A whole piece of pancetta can be found behind the deli counter at most higher end markets. It’s important to get the pancetta whole so that you can prepare it at the right thickness for the dish.

Sauté the Pancetta
Chop the pancetta into a fine dice. Take a large sauté pan (large is important, as this will eventually be holding your pasta as well) and place on medium heat. Add a small glug of olive oil to thinly coat the bottom of the pan. When hot, add the diced pancetta.

Brown on one side for two minutes. Shake the pan and brown on the other side for two more minutes. The pancetta should be brown and crispy, but not burned. Reserve for up to a few hours on your counter.

Do not wash this pan, as it is important to use for the sauce.


Preparing the Fresh Tomato Sauce
The tomatoes can be diced up to a few hours in advance and kept in the refrigerator.

When beginning this step, get a large pot of liberally salted water on the stove and begin to boil. It should be ready for the pasta once you complete the sauce below.

Rinse and dry the tomatoes. Remove the top and bottom cores with the tip of your knife. With a sharp knife, place the tomato on its side and roughly slice them into medium sized pieces. No need to be neat about this as the tomatoes will break down in the sauce later. Do this for three of your tomatoes and leave one for garnishing later (ideally the yellow tomato). While slicing, your cutting board will become filled with juice. Don’t throw this away. Scrape this juice and the tomato slices into a large bowl. Peel and roughly chop one large clove of garlic and set aside. Rough chop a small handful of the basil leaves and set aside. Last, grate a nice pile of Parmigiano Reggiano and set aside.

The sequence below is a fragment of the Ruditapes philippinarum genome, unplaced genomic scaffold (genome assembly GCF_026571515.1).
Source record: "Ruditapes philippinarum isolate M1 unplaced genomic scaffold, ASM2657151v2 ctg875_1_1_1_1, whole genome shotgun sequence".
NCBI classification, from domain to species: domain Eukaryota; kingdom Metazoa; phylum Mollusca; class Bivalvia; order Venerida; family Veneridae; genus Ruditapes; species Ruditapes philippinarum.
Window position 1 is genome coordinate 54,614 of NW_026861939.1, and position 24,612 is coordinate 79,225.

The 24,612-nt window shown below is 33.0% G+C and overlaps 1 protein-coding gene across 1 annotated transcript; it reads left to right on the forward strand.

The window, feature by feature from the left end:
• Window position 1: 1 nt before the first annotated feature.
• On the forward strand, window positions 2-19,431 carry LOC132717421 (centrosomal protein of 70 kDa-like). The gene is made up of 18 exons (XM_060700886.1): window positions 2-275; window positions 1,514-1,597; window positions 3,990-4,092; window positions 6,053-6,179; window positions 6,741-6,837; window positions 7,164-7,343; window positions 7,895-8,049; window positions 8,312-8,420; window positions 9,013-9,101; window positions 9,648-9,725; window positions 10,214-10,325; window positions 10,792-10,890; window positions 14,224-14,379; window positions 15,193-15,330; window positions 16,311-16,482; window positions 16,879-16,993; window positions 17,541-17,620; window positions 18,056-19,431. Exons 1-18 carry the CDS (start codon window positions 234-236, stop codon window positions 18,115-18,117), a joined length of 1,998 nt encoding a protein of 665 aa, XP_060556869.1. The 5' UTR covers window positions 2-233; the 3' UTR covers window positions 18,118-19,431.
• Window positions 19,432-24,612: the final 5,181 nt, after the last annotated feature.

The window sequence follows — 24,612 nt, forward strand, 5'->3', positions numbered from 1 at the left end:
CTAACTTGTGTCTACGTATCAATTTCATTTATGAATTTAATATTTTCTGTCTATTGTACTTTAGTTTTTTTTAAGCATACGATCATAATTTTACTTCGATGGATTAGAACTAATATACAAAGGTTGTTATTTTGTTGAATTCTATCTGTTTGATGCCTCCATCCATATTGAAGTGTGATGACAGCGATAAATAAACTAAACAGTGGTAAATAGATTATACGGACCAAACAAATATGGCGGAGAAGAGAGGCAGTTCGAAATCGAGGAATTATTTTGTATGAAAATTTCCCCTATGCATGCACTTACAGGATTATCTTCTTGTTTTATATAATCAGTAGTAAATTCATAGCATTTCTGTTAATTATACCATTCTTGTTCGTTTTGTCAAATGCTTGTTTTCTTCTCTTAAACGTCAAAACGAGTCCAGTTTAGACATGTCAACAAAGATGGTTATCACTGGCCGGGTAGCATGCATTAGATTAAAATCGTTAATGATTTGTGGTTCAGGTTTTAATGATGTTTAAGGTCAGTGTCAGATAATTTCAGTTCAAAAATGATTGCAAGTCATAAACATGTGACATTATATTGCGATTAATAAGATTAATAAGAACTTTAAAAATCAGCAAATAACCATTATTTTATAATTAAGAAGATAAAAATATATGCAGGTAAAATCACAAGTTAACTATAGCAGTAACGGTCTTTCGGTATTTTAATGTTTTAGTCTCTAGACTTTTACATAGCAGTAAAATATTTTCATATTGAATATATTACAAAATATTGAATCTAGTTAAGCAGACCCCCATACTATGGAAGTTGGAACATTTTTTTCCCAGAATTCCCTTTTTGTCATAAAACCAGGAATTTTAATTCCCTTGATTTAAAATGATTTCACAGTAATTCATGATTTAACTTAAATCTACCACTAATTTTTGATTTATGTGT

Get the pan that you used to brown the pancetta up to medium heat. When hot, add garlic slivers and a pinch of crushed red pepper flakes if desired. After about thirty seconds (you don’t want the garlic to brown), add diced tomatoes into pan. Scrape the bottom of the pan with a wooden spoon to deglaze the bits from the panchetta. Add a drizzle of olive oil and simmer for only two minutes. Add chopped basil, fresh ground pepper and a pinch of kosher salt. Taste and adjust seasonings. Add half of the pancetta you already sautéed and turn off heat and let sauce rest briefly.


Making the Pasta
Toss about ½ the box of pasta into the boiling water. Give the pasta a stir after a minute to ensure they are not sticking. Check one of the ‘little ears' after about 3-4 minutes for doneness.

While waiting for the pasta to cook, finely dice half of your yellow tomato and set aside.


Molto advises that you cook the pasta a little under done at this stage since we’ll be finishing it in the sauce so it will adhere to our sauce. It should be a little too al dente – firm yet not crunchy. It should not taste ‘raw’ either.

At this point, place your sauce back on a low medium heat and have your grated Parmigiano Reggiano, ricotta and freshly diced tomato on hand.

Drain the pasta with a colander into your sink and immediately add to the sauce. Gently fold the pasta into the sauce. Add a pinch of salt and fresh pepper. After mixed, taste for seasoning and adjust as necessary. Add some more of the fresh basil. Turn off heat and add a handful of the Parm Regg. Fold into pasta. Add the rest of the pancetta.

Serving and Plating
Working quickly, lay out both of your large plates or bowls. Pile the pasta high and add a heaping tablespoon of fresh ricotta on top. Sprinkle some of the diced fresh yellow tomatoes and a sprig of basil as garnish.

Forget about your low carb diet for the night and enjoy.


-- Joe DeSalazar